“Unless you try to do something beyond what you have already mastered, you will never grow.” ~ Ralph Waldo Emerson
When was the last time you stretched yourself? I mean literally, physically stretched yourself?
It wasn’t that long ago that I had trouble touching my toes. I started doing yoga, and in one of the classes I attended we were asked to bend our bodies in a somewhat unusual way. The instructor effortlessly folded herself in half while I leaned slightly forward and came to an abrupt halt. It wasn’t really pain that I experienced as much as plain old discomfort. I wanted this part of the class to be over.
We were told to relax and breathe. Everything inside of me resisted even the idea of this crazy position that was the furthest thing from what I thought I or any other reasonable human being would consider restful. My muscles were tense and my body felt like it was in a knot. But I did my best to follow the directions – relax and breathe into it.
And as I did, a funny thing happened. After a short time, my muscles seemed to soften in spite of themselves, and I found myself gradually dropping more deeply into the stretch. The longer I held it, the (dare I say?) better it felt, until I was actually kind of enjoying this strange new sensation.
And then the thought occurred to me that this whole process is analogous to doing something – anything – that takes us out of our comfort zone.
We see something that beckons, perhaps something that we know will be good for us, and yet we resist. Often we move tentatively into it and then hit a wall of discomfort. In this discomfort a myriad of unsettling thoughts and fears barrage us – “I’m no good at this…,” “this was a bad idea…” “I’m wasting my time…” and on and on. And the resistance itself seems to intensify the discomfort. We tighten up, literally and figuratively, and block ourselves from moving into the experience.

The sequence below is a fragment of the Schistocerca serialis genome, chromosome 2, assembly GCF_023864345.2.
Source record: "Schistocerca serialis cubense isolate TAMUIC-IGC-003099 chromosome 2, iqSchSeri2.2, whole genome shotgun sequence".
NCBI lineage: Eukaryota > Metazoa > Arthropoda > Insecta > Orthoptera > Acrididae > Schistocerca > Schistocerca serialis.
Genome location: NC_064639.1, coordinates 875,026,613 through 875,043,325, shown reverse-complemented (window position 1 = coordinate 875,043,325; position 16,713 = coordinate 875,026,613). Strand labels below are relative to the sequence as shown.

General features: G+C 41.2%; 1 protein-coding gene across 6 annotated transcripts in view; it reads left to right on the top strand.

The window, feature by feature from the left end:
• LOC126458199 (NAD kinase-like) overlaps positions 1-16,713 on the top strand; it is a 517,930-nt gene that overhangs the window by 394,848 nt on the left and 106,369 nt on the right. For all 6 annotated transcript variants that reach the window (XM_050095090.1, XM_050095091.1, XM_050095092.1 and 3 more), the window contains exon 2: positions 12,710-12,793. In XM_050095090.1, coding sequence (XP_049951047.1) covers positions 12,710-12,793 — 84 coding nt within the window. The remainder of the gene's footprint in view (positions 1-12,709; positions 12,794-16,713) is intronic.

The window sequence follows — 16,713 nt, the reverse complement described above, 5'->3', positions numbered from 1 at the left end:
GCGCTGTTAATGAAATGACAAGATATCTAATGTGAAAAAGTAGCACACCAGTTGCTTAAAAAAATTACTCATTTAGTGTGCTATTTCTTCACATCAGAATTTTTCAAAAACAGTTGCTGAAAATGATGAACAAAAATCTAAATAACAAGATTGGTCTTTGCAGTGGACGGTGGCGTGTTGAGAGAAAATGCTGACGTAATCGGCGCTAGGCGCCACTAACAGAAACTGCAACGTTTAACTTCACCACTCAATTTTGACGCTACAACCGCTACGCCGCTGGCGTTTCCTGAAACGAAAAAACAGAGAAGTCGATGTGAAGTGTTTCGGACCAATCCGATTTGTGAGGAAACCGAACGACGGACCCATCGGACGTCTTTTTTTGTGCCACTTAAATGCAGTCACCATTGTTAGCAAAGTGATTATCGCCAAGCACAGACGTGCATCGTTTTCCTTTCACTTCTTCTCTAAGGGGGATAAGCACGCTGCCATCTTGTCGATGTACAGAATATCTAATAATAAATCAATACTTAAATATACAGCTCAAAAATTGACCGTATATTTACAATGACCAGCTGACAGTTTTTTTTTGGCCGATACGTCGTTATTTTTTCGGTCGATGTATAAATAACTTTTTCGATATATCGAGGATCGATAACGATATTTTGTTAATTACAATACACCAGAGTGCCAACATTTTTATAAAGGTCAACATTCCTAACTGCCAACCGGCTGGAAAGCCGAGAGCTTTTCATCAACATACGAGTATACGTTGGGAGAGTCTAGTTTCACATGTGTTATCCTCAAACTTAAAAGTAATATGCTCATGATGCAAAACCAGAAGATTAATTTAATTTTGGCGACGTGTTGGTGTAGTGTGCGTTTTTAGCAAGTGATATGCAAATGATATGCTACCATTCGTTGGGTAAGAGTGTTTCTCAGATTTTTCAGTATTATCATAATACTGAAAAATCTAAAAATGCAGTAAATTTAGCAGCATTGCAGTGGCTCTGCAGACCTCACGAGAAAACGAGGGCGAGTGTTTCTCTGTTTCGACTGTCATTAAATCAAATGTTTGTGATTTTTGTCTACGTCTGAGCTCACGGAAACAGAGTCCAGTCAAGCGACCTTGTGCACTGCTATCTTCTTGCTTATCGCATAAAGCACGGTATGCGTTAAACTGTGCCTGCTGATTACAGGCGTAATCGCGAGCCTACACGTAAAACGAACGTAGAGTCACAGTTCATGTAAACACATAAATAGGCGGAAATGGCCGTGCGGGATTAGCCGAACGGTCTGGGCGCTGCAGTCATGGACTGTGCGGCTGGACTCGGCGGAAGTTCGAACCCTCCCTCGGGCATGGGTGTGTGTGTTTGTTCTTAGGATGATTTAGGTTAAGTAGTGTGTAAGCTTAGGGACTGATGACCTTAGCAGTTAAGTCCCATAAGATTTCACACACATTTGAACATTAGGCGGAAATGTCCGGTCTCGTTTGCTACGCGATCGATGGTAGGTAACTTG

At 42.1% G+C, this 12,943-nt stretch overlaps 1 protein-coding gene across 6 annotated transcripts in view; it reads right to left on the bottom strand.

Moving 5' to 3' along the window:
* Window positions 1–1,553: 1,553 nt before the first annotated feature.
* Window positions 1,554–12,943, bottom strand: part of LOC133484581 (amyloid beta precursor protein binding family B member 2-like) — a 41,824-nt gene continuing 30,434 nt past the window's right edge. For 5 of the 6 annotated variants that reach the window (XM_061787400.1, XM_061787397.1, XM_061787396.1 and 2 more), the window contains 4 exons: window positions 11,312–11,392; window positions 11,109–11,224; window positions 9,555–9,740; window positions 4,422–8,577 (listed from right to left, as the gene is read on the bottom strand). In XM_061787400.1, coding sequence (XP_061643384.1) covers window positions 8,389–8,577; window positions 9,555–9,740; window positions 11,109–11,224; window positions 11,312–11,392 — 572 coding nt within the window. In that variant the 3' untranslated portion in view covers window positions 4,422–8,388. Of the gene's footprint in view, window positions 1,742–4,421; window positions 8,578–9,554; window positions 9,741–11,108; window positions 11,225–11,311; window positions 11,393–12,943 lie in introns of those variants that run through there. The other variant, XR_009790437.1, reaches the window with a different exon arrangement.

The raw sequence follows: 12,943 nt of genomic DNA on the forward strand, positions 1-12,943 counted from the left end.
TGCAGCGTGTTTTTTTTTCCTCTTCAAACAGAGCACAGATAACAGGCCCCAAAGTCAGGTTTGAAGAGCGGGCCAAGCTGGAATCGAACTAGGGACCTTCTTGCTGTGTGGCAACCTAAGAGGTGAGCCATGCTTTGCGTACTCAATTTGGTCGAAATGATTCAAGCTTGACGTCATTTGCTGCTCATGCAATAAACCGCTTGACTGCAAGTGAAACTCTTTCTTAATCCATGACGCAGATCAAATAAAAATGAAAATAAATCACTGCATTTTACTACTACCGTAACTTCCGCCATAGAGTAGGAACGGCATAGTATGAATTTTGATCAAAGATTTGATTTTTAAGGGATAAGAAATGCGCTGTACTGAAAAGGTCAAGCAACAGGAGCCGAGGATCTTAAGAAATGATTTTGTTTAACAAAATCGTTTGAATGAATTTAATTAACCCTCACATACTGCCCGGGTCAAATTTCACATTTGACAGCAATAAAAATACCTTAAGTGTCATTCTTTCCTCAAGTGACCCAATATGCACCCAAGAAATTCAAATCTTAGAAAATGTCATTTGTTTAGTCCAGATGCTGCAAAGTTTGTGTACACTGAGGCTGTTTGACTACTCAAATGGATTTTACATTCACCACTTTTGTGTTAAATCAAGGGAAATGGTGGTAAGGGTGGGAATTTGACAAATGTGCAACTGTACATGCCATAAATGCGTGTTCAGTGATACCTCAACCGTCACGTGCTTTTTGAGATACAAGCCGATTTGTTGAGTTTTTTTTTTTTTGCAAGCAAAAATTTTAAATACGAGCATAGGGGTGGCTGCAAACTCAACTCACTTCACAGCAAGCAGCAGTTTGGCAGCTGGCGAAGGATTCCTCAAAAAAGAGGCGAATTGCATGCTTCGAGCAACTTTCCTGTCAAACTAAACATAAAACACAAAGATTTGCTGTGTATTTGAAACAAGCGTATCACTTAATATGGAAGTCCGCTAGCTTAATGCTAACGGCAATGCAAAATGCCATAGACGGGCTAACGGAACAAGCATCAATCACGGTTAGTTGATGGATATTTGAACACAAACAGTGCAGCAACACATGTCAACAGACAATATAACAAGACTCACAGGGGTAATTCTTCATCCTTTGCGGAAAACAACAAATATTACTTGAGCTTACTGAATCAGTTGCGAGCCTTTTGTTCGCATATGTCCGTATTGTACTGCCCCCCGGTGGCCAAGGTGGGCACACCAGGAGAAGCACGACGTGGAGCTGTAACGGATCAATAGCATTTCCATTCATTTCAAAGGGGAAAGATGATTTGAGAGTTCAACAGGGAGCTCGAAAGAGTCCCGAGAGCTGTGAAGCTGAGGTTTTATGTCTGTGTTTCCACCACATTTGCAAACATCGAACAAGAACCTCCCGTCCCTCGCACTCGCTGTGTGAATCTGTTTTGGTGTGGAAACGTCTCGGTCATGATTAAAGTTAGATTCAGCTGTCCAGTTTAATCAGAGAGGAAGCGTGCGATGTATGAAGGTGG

But if we can remain patient and open – if we can allow ourselves this initial period of discomfort and stay present with it, relaxing into it and breathing through it, we might be surprised at the results we experience. Think of the last time you tried something really different – something new and exciting and kind of terrifying all at the same time. If you stayed with it despite your initial resistance, chances are that over time the discomfort gave way to exhilaration and over more time, perhaps deep gratification. And the longer you kept at it, the easier and more satisfying it became.
We are all capable of so much more than we realize, and I believe now more than ever we are beginning to see that that it is time for us to stand taller, to reach higher, and to be willing to open ourselves up to allow our greatest work to emerge. Do not be fooled into thinking that going outside of your comfort zone is merely a self serving exercise that can wait until you have more confidence or time. In fact, there is no better way to increase your confidence than by taking this kind of action in spite of your fear and discomfort. This kind of courageous exploration enriches not only ourselves, but everyone around us who will surely benefit from the gifts we uncover and give form to. When we shrink, we cheat more than just ourselves. And when we expand, we allow ourselves to truly lead – in whatever form that leadership will take.
As leaders, we cannot expect others to stretch themselves if we are not willing to do it first. We must allow ourselves to be humbled and vulnerable so that we can identify with and understand the experiences we ask others to participate in. And we need to be patient and supportive with them as they encounter and work through their own forms of resistance.
What can you do today to stretch yourself out of your comfort zone? And how can you apply what you learn to make you a stronger, more influential and transformational leader?
The above article contains excerpts from my book, The Pinocchio Principle: Becoming the Leader You Were Born to Be, available on Amazon.com and BarnesandNoble.com.
Photo by Ambro.